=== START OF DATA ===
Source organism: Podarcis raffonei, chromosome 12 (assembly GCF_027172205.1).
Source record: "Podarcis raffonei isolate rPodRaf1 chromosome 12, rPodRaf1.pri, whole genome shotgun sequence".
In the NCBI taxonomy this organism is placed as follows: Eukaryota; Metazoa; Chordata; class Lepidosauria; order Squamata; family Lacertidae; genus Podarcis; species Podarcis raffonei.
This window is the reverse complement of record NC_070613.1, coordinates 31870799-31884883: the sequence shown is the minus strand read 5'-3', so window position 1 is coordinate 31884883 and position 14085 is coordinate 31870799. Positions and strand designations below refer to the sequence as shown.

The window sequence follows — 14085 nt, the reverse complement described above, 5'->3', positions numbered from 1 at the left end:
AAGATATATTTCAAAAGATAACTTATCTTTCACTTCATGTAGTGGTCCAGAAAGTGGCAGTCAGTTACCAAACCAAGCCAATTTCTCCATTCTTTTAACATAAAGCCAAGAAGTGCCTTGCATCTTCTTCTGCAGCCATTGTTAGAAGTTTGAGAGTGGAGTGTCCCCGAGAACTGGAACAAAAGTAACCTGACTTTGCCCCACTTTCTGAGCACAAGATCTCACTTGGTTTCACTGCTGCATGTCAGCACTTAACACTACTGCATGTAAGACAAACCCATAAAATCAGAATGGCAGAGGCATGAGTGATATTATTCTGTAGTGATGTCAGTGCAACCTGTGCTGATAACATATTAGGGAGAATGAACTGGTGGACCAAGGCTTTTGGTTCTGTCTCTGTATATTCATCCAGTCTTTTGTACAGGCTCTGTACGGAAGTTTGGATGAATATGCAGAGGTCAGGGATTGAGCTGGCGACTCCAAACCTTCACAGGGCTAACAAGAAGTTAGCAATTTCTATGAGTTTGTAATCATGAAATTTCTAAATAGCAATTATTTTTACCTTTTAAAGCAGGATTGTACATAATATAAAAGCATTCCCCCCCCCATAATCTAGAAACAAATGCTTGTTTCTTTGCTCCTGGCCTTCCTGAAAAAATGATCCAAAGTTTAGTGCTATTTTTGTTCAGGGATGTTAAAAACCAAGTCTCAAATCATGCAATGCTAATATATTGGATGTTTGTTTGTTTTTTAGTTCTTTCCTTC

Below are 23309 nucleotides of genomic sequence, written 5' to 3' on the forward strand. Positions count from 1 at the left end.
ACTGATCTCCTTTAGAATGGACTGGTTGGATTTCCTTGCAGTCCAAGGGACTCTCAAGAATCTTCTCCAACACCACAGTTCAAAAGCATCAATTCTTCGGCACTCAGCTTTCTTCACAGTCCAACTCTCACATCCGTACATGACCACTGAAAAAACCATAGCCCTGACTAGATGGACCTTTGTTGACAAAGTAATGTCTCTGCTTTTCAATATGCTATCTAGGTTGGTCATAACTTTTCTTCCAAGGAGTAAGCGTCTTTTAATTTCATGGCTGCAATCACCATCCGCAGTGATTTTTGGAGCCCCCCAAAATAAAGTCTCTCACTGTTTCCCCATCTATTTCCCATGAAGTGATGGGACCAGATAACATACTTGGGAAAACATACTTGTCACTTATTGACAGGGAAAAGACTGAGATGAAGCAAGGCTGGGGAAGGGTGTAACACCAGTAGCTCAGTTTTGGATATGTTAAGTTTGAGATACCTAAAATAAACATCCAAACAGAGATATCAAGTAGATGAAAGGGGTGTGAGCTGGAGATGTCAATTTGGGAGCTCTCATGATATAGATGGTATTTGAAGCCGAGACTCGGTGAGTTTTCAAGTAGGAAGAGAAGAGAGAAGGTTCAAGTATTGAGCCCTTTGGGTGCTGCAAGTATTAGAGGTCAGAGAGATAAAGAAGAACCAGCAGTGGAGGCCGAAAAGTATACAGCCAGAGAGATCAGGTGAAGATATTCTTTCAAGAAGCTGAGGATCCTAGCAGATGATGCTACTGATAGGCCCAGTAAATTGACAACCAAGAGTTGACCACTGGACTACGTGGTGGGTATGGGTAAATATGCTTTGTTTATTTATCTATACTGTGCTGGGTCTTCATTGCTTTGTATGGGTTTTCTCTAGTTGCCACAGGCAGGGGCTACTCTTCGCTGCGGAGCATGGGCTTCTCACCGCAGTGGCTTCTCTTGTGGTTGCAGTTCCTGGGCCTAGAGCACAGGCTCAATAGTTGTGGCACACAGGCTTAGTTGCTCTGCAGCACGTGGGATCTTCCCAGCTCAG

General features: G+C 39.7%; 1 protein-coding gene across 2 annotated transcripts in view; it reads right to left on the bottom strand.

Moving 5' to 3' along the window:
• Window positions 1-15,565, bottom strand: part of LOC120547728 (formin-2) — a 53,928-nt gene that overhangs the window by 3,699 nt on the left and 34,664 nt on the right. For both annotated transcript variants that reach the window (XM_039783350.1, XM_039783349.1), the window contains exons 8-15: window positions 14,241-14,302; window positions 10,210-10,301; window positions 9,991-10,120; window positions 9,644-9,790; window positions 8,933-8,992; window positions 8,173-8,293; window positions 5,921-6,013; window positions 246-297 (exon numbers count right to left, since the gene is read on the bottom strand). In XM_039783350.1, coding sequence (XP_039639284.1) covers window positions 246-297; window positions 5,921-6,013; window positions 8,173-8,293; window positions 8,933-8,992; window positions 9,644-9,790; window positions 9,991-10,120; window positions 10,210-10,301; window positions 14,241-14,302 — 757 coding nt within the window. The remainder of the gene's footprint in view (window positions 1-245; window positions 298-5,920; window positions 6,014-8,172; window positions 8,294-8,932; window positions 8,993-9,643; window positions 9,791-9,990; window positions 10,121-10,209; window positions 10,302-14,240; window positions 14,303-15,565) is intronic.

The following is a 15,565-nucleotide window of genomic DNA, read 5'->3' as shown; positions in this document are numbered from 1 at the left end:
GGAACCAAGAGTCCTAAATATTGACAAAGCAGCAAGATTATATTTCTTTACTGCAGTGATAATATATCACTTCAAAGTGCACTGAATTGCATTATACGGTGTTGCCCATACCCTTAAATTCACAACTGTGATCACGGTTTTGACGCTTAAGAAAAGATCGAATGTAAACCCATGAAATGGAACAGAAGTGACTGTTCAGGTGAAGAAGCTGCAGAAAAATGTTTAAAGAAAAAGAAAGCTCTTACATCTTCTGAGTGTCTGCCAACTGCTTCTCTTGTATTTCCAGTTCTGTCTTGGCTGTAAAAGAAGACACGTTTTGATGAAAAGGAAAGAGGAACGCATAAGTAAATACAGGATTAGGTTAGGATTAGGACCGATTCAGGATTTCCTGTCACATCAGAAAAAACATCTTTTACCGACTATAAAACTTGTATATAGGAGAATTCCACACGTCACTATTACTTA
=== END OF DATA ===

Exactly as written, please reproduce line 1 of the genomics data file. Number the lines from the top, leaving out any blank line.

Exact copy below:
Source organism: Podarcis raffonei, chromosome 12 (assembly GCF_027172205.1).